“And we’re screaming at him, ‘Get the hell back in the barracks’ and he wouldn’t go. They turned the guys on him and they shot him right there. They were making every effort to get everyone back in those barracks.”

Eliades said the prisoners in his compound were able to keep abreast of what was happening with the war because one of the men had put together a makeshift radio.

One day Eliades said he saw Americans in the guard towers. The Germans had pulled out the previous night and the Russians liberated the camp later that day.

One more tragedy remained. Eliades and one of his buddies left the camp and walked toward a nearby town.

A group surrounded the bodies of a German family.

“This guy had a youngster, maybe a 4- to 5-year old with his wife,” he said. “The guy took a gun and killed everybody, killed himself and everyone in the family. He had such a fear, I guess, of what the Russians were going to do.”

When Eliades and his buddy reached the town, “it was a rat race. The Russians were going crazy. They were bringing stuff out, burning it, chasing the women, stuff like that.

“Matter of fact, it got so bad the German people came to the camp and asked us for protection from the Russians. What happened afterwards, I don’t know.”

Eliades and the other liberated American POWs were sent to Camp Lucky Strike in France, then to England before returning to the U.S.

“We had a two-week leave, and then we were to report back to Santa Ana. That’s where we were going to be reassigned to the Asiatic theater.”

The war ended before Eliades was sent to the Far East

Returning to civilian life

Less than a month after the Japanese surrendered, Eliades returned to the University of Nevada and was quickly back in class and back playing football.

“They signed me up for five or six courses,” he said. “I was on a plane two days later flying to Oklahoma (for a road game).”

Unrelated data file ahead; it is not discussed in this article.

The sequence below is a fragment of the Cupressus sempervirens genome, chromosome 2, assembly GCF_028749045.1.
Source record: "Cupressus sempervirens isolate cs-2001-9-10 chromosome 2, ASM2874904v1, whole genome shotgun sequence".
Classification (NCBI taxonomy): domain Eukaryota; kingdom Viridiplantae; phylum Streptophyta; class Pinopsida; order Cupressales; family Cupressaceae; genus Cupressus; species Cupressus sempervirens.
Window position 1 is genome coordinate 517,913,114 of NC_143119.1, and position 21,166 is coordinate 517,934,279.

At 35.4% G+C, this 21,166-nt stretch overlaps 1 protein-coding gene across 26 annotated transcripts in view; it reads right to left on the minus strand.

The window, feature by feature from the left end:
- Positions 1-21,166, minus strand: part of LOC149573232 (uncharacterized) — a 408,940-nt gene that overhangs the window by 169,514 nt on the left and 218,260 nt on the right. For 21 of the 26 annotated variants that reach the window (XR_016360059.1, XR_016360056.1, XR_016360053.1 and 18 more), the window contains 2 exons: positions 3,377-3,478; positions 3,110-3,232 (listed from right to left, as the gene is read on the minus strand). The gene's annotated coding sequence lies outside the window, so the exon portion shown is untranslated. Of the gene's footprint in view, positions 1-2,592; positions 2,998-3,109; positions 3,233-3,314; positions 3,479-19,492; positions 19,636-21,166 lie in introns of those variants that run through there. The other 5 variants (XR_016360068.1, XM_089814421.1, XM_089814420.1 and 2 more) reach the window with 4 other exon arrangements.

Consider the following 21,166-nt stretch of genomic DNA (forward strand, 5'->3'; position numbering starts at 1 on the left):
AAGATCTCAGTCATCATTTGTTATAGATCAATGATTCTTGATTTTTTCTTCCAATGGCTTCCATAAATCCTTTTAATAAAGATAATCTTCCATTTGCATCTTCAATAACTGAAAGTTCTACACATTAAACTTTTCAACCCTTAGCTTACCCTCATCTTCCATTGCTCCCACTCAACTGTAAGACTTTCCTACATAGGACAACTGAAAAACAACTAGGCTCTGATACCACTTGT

After the war he met his future wife, Cookie, who was also a student at Nevada. They were married on Jan. 30, 1947, and were together for 63 years before she passed away in 2010.

Eliades graduated from Nevada with a degree in education in 1948. He spent a year at USC earning his master’s degree and accepted a job as a teacher and coach at Shafter High in 1950.

That job offer came from Shafter football coach Dan Bledsoe, who was Eliades’ coach at White Pines High School nearly a decade earlier.

“The principal of the school was Jack Hill,” Eliades said. “He was already set up to be the principal at North High School when it opened in 1953.

“Bledsoe was supposed to come to North High School as the varsity football coach and counselor. That was the arrangement. But Dan’s wife didn’t want to leave Shafter. They had made a lot of friends there.

“Dan came to me and said I should apply for the job. That’s how I applied and how I ended up at North.”

Eliades coached the Shafter JVs to a 24-1 record in three seasons before leaving for North.

Eliades said he was urged to become a PE teacher. He declined, preferring to teach math, something he said he had a passion for since he was a youngster.

“I had good luck with my teachers when I was in grade school. I remember I always did well in math.”

He said there was only one time he considered leaving North.

“It must have been in 1956 or ‘57 when the (football coaching) job opened up at the University of Nevada in Reno,” he said. “I had a lot of friends up there. I went up there, we talked, I said I was interested.”